Thousands of people took to the streets of Liverpool today to protest against government plans to revise public sector pensions.
The march was part of a country-wide strike by public sector staff, including teachers and health workers, with suggestions that as many as two million people did not go to work.
Police estimate 12,000 people joined the march from the Pier Head to St George’s Hall, where a rally was held. Union officials addressed a peaceful crowd, which remained in good spirits despite a large police presence.
Lynne Collins, North West delegate for UCU (University and College Union), was among those who welcomed the support they had received from the people of the city. She said: “The solidarity shown today has been fantastic. Everybody we have come across has supported the people on strike today.”
Carl Roper, National Organiser of the TUC (Trades Union Congress), added on Twitter: “Liverpool march applauded by shoppers as it goes.”
Public services throughout Liverpool were disrupted. The majority of the city’s schoolchildren were handed an unexpected day off as many schools chose to close.
The Royal Liverpool Hospital was open despite a picket line outside the main entrance, but many non-essential operations had to be cancelled.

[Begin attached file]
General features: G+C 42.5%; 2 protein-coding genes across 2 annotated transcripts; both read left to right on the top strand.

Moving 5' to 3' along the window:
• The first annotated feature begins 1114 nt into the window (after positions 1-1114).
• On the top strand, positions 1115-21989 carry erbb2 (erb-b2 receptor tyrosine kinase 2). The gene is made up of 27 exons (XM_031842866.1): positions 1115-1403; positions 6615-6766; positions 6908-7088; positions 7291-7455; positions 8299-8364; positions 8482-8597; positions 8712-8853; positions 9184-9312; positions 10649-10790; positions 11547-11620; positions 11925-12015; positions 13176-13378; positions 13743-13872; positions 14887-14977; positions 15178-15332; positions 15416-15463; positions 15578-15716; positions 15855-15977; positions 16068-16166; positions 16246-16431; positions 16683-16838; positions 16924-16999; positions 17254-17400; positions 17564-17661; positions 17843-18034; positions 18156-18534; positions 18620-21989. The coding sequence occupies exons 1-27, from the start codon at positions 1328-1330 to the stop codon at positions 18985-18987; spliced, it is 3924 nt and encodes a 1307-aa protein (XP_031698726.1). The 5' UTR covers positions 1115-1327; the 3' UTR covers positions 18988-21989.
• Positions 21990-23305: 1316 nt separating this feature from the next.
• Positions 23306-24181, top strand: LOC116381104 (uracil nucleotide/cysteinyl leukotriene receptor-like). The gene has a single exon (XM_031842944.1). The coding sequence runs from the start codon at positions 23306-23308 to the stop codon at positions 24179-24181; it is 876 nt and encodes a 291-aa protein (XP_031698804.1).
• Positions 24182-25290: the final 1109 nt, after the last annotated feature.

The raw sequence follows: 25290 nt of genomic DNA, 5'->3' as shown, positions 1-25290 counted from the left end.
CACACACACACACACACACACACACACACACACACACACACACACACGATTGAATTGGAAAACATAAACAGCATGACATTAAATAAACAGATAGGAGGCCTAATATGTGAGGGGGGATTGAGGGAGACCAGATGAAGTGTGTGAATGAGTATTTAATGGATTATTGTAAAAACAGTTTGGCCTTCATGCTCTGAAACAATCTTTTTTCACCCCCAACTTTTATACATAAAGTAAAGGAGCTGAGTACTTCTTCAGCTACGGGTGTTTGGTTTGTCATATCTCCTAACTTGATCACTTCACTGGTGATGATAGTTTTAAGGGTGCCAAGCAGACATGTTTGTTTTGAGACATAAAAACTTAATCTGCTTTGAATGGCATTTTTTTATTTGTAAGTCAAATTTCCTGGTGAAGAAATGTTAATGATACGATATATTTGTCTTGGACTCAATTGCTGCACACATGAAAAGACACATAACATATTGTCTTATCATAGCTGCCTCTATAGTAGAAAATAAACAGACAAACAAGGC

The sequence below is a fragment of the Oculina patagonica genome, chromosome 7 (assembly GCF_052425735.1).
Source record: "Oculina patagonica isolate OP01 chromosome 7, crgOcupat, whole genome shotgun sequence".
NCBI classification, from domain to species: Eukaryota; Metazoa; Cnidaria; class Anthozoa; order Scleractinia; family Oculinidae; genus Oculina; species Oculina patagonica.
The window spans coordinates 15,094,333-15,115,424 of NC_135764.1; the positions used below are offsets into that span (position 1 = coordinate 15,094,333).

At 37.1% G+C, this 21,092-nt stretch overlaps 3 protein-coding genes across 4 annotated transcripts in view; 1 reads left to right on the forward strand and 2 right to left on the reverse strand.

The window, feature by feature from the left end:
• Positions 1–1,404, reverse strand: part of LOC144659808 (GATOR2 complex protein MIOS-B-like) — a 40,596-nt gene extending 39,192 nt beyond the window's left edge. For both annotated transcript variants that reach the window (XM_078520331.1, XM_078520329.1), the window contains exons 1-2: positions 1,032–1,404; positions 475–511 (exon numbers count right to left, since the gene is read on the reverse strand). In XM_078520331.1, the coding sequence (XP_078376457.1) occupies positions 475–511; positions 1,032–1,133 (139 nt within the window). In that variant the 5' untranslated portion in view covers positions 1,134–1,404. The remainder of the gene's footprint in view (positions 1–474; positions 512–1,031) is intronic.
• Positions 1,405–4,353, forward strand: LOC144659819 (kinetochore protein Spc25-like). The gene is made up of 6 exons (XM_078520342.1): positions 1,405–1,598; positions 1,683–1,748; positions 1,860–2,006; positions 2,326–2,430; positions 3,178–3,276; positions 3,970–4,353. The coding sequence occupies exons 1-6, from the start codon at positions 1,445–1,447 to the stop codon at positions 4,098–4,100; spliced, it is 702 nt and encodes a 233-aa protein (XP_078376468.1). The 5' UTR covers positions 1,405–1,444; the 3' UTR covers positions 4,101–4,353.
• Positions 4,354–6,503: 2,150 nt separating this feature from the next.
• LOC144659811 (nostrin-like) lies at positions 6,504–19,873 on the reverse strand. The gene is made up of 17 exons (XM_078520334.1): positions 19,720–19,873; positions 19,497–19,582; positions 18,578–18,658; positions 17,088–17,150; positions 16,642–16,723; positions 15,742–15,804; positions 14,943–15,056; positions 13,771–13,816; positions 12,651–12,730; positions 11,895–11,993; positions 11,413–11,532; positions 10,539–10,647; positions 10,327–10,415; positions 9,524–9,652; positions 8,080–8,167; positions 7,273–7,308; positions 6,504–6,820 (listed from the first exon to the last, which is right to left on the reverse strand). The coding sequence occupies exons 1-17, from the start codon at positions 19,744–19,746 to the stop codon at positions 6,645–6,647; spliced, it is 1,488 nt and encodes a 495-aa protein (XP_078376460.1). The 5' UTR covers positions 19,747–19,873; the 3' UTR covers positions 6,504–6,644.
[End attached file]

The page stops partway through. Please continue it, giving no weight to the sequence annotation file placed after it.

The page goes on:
JMU Journalism Radio: pensions strike report
Roads across the city were also unusually quiet as many motorists chose to stay at home, while both tunnels were closed, which meant up to 95,000 motorists had to make alternative travel arrangements between Liverpool and the Wirral.
Dave Thomas, a council worker, said: “This is not just about pensions, it is about preserving the future of my kids. I’m 57 and my working life is almost over. But things look really bad for the next generation and we’ve got to change that, starting now.”
David Cameron and Ed Miliband clashed angrily in the Commons earlier today over the industrial action as the Prime Minister claimed the strike looked “like something of a damp squib”.
The Conservative leader said his Labour counterpart was being “irresponsible and weak” as he had only just backed the march, with Miliband accusing the PM of “spoiling for this fight” and said people have lost faith because “he’s not being straight”.
Home Secretary Theresa May told the BBC she recognises people are concerned about pensions but that the government has made a “generous” offer and going ahead with the strike is “irresponsible”.